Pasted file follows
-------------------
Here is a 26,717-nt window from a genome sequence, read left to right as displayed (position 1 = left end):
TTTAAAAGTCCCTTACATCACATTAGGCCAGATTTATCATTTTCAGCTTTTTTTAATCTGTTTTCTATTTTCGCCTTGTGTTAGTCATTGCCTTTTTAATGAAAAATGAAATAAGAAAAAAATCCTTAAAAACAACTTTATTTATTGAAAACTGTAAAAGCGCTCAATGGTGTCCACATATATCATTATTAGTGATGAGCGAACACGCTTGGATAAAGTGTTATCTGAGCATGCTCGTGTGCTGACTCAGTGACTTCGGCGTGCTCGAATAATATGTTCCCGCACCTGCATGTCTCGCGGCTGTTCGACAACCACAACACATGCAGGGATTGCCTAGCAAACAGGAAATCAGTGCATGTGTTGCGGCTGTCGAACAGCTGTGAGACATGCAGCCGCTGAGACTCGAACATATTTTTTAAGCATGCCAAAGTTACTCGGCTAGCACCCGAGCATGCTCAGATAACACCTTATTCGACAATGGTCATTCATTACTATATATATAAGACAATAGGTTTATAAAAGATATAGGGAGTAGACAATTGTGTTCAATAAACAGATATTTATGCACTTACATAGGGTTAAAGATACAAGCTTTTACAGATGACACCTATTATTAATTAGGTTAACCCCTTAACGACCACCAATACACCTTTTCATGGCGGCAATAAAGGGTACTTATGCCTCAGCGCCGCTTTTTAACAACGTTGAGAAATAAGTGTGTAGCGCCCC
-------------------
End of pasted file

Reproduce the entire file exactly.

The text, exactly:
Here is a 26,717-nt window from a genome sequence, read left to right as displayed (position 1 = left end):
TTTAAAAGTCCCTTACATCACATTAGGCCAGATTTATCATTTTCAGCTTTTTTTAATCTGTTTTCTATTTTCGCCTTGTGTTAGTCATTGCCTTTTTAATGAAAAATGAAATAAGAAAAAAATCCTTAAAAACAACTTTATTTATTGAAAACTGTAAAAGCGCTCAATGGTGTCCACATATATCATTATTAGTGATGAGCGAACACGCTTGGATAAAGTGTTATCTGAGCATGCTCGTGTGCTGACTCAGTGACTTCGGCGTGCTCGAATAATATGTTCCCGCACCTGCATGTCTCGCGGCTGTTCGACAACCACAACACATGCAGGGATTGCCTAGCAAACAGGAAATCAGTGCATGTGTTGCGGCTGTCGAACAGCTGTGAGACATGCAGCCGCTGAGACTCGAACATATTTTTTAAGCATGCCAAAGTTACTCGGCTAGCACCCGAGCATGCTCAGATAACACCTTATTCGACAATGGTCATTCATTACTATATATATAAGACAATAGGTTTATAAAAGATATAGGGAGTAGACAATTGTGTTCAATAAACAGATATTTATGCACTTACATAGGGTTAAAGATACAAGCTTTTACAGATGACACCTATTATTAATTAGGTTAACCCCTTAACGACCACCAATACACCTTTTCATGGCGGCAATAAAGGGTACTTATGCCTCAGCGCCGCTTTTTAACAACGTTGAGAAATAAGTGTGTAGCGCCCC